In tomorrow’s post I will look at each of these five stages of grief, and what they mean in real life terms.


If you’d like to get updates from me once a week, you can click here… 🙂


Li Carter is a writer, artist and crafter. She lives in South Wales, UK, with her family, and five rescue dogs. She’s on Twitter @rbcreativeli , Facebook: Rainbow Butterfly Creative, and Instagram @rainbowbutterflycreative and is the author of My Only True Friend: The Beginning. She is currently working on a new series titled The QuickSilver Chronicles. She is the original Rainbow Butterfly, and wants to fill an ever darkening world with a little bit of beauty and creativity.


Happy Birthday To My Nan

She Would Have Been 91

June 1st

Today is my Nan’s Birthday. She would have been 91. Ten years ago in April, she passed away, and sometimes it feels like it was only yesterday. She always said that she was going to live to 100, but she was 18 years short of this.

Her Birthday was always sunny. It was strange… even though the weather got more and more temperamental, the sun always seemed to put his hat on for her Birthday.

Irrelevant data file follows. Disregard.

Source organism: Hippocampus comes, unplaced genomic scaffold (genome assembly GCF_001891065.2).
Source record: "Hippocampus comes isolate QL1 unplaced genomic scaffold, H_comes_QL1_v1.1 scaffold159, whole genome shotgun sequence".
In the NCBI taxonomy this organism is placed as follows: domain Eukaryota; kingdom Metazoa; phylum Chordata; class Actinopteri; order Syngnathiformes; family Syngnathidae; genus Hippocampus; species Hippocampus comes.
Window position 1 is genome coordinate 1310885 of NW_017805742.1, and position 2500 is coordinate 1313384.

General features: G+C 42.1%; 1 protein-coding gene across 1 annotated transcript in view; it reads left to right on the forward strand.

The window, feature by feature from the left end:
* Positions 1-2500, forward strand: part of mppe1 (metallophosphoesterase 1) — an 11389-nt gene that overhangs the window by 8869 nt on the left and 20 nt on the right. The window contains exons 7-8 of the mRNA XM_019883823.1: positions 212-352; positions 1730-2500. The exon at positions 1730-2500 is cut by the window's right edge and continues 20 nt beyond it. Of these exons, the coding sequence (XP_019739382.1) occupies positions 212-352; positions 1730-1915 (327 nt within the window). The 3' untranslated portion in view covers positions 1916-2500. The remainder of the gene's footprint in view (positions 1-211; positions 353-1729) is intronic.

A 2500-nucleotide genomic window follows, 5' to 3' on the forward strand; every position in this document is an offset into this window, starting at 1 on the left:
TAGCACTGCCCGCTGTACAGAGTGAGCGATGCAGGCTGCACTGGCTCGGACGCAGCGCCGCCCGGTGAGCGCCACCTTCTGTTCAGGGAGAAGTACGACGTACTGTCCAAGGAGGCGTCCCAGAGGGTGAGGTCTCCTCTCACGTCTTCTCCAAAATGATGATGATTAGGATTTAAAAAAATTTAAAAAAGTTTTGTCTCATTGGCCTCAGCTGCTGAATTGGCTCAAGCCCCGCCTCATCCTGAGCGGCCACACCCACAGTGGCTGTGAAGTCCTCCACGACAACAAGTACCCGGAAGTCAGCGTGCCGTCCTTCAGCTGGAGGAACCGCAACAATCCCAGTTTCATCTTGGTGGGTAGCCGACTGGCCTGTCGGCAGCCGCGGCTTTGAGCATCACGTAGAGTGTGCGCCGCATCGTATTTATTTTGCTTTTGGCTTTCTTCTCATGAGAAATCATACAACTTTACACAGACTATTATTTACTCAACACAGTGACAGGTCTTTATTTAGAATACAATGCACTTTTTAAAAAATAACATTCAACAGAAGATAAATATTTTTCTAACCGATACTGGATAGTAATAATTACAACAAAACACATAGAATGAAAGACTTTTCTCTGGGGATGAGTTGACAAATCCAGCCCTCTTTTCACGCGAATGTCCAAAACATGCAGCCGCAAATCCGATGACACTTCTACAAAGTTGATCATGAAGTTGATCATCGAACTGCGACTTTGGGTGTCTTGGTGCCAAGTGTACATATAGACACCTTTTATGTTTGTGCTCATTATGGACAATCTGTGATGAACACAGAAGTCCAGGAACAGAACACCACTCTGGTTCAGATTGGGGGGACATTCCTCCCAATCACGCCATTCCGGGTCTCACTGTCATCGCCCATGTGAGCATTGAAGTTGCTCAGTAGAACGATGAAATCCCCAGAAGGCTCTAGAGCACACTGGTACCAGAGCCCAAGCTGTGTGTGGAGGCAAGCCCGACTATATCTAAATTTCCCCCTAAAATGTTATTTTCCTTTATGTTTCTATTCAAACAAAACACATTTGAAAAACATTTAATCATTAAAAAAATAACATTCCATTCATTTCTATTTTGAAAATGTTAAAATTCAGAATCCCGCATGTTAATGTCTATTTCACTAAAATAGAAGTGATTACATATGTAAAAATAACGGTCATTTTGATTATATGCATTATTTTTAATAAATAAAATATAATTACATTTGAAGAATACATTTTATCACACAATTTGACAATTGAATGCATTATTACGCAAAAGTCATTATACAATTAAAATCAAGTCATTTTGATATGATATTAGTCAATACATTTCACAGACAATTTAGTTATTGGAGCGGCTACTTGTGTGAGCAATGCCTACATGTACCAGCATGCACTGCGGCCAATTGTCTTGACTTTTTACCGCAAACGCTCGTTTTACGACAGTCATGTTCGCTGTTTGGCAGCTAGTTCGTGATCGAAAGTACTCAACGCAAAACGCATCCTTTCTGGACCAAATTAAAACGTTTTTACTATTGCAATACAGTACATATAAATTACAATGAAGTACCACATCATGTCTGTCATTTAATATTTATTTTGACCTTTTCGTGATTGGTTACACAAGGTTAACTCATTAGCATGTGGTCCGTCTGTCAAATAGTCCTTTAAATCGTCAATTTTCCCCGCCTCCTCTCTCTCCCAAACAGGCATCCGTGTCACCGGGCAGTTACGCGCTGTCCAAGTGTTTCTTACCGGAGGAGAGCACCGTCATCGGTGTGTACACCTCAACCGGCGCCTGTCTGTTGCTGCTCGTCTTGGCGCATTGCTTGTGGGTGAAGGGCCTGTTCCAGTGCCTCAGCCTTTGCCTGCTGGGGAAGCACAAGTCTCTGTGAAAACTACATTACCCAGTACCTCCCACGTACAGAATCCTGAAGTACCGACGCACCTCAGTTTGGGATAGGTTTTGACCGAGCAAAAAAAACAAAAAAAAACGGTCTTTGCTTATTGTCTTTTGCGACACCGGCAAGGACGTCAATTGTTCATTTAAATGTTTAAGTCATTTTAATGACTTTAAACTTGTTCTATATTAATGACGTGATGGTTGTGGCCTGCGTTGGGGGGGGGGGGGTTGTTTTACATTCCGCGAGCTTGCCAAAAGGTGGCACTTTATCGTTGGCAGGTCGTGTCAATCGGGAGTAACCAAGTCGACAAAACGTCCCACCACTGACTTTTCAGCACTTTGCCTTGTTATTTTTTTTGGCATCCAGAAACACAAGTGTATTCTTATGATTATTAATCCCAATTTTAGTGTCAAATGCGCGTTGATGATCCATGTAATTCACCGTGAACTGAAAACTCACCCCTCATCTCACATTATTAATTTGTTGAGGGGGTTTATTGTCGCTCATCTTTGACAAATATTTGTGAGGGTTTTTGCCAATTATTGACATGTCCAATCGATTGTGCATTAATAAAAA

We’d wake up and take her a cup of her favourite milky coffee, and sing Happy Birthday. Then, she’d have her presents and cards. Then there would be cake, and it became a tradition that we would have strawberries and meringues after dinner.

My Nan was the best! I know pretty much everyone thinks this about their grandparents, but to me, my Nan was (and still is) one of my heroes. She was my rock. She was always in my corner, and she always believed in me.

When I told her that I wanted to be a writer, she simply accepted that. She never said that I should give up and go for something more reliable. She fostered my interest by making sure that I had access to as many books as possible.

She always had my back. She was generous, and kind, and fiercely loyal. To say she had strong opinions would be a complete understatement. She was unshakeable in her opinions, and you would not have wanted to be caught in an argument with her.